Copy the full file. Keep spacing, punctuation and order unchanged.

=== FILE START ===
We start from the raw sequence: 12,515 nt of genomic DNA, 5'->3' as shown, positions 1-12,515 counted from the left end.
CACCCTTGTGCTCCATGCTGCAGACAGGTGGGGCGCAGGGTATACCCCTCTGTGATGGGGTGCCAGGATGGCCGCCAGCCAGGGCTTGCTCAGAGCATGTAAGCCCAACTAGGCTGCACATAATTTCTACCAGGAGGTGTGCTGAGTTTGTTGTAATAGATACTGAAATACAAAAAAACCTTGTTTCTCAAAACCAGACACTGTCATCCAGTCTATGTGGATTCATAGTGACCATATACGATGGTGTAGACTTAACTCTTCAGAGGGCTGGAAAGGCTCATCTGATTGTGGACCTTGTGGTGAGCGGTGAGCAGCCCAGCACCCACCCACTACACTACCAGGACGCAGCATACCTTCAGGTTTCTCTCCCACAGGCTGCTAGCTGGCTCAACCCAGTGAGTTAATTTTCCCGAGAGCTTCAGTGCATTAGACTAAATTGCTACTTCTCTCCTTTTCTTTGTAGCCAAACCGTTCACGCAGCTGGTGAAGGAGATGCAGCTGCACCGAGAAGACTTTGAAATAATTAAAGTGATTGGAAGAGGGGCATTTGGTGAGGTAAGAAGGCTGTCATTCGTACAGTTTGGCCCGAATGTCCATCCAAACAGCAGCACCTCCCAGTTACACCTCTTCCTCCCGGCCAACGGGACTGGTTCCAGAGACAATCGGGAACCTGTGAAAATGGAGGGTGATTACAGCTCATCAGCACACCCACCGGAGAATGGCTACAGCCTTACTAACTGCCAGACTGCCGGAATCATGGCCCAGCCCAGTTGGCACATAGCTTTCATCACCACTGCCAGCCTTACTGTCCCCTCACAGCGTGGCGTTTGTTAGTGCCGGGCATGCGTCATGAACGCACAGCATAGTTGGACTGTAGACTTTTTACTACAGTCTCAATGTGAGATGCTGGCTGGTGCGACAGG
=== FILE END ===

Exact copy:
We start from the raw sequence: 12,515 nt of genomic DNA, 5'->3' as shown, positions 1-12,515 counted from the left end.
CACCCTTGTGCTCCATGCTGCAGACAGGTGGGGCGCAGGGTATACCCCTCTGTGATGGGGTGCCAGGATGGCCGCCAGCCAGGGCTTGCTCAGAGCATGTAAGCCCAACTAGGCTGCACATAATTTCTACCAGGAGGTGTGCTGAGTTTGTTGTAATAGATACTGAAATACAAAAAAACCTTGTTTCTCAAAACCAGACACTGTCATCCAGTCTATGTGGATTCATAGTGACCATATACGATGGTGTAGACTTAACTCTTCAGAGGGCTGGAAAGGCTCATCTGATTGTGGACCTTGTGGTGAGCGGTGAGCAGCCCAGCACCCACCCACTACACTACCAGGACGCAGCATACCTTCAGGTTTCTCTCCCACAGGCTGCTAGCTGGCTCAACCCAGTGAGTTAATTTTCCCGAGAGCTTCAGTGCATTAGACTAAATTGCTACTTCTCTCCTTTTCTTTGTAGCCAAACCGTTCACGCAGCTGGTGAAGGAGATGCAGCTGCACCGAGAAGACTTTGAAATAATTAAAGTGATTGGAAGAGGGGCATTTGGTGAGGTAAGAAGGCTGTCATTCGTACAGTTTGGCCCGAATGTCCATCCAAACAGCAGCACCTCCCAGTTACACCTCTTCCTCCCGGCCAACGGGACTGGTTCCAGAGACAATCGGGAACCTGTGAAAATGGAGGGTGATTACAGCTCATCAGCACACCCACCGGAGAATGGCTACAGCCTTACTAACTGCCAGACTGCCGGAATCATGGCCCAGCCCAGTTGGCACATAGCTTTCATCACCACTGCCAGCCTTACTGTCCCCTCACAGCGTGGCGTTTGTTAGTGCCGGGCATGCGTCATGAACGCACAGCATAGTTGGACTGTAGACTTTTTACTACAGTCTCAATGTGAGATGCTGGCTGGTGCGACAGG